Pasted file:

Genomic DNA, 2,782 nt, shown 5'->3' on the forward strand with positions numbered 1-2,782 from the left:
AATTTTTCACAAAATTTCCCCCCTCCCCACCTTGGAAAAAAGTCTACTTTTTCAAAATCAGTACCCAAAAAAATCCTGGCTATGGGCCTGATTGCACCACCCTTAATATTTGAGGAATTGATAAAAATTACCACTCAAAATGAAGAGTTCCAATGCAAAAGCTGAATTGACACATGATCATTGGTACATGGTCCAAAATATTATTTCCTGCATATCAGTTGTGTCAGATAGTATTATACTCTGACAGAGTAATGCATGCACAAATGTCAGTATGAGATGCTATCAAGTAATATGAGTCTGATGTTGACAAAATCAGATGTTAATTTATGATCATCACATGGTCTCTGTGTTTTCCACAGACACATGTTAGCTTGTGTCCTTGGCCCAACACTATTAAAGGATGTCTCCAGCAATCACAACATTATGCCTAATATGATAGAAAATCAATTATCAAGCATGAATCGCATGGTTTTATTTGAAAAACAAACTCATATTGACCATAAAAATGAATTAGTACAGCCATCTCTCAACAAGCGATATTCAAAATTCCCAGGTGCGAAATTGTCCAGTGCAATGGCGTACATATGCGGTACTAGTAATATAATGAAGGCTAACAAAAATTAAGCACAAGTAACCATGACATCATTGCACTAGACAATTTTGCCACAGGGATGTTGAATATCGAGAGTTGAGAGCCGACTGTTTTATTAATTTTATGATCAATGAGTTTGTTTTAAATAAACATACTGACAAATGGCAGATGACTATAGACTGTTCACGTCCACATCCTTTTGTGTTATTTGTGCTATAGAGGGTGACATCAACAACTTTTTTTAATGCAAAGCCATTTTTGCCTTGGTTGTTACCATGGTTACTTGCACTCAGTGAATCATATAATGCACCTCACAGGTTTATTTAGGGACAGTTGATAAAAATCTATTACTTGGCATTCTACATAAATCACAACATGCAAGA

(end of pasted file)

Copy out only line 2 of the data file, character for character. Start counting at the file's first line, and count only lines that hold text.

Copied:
AATTTTTCACAAAATTTCCCCCCTCCCCACCTTGGAAAAAAGTCTACTTTTTCAAAATCAGTACCCAAAAAAATCCTGGCTATGGGCCTGATTGCACCACCCTTAATATTTGAGGAATTGATAAAAATTACCACTCAAAATGAAGAGTTCCAATGCAAAAGCTGAATTGACACATGATCATTGGTACATGGTCCAAAATATTATTTCCTGCATATCAGTTGTGTCAGATAGTATTATACTCTGACAGAGTAATGCATGCACAAATGTCAGTATGAGATGCTATCAAGTAATATGAGTCTGATGTTGACAAAATCAGATGTTAATTTATGATCATCACATGGTCTCTGTGTTTTCCACAGACACATGTTAGCTTGTGTCCTTGGCCCAACACTATTAAAGGATGTCTCCAGCAATCACAACATTATGCCTAATATGATAGAAAATCAATTATCAAGCATGAATCGCATGGTTTTATTTGAAAAACAAACTCATATTGACCATAAAAATGAATTAGTACAGCCATCTCTCAACAAGCGATATTCAAAATTCCCAGGTGCGAAATTGTCCAGTGCAATGGCGTACATATGCGGTACTAGTAATATAATGAAGGCTAACAAAAATTAAGCACAAGTAACCATGACATCATTGCACTAGACAATTTTGCCACAGGGATGTTGAATATCGAGAGTTGAGAGCCGACTGTTTTATTAATTTTATGATCAATGAGTTTGTTTTAAATAAACATACTGACAAATGGCAGATGACTATAGACTGTTCACGTCCACATCCTTTTGTGTTATTTGTGCTATAGAGGGTGACATCAACAACTTTTTTTAATGCAAAGCCATTTTTGCCTTGGTTGTTACCATGGTTACTTGCACTCAGTGAATCATATAATGCACCTCACAGGTTTATTTAGGGACAGTTGATAAAAATCTATTACTTGGCATTCTACATAAATCACAACATGCAAGA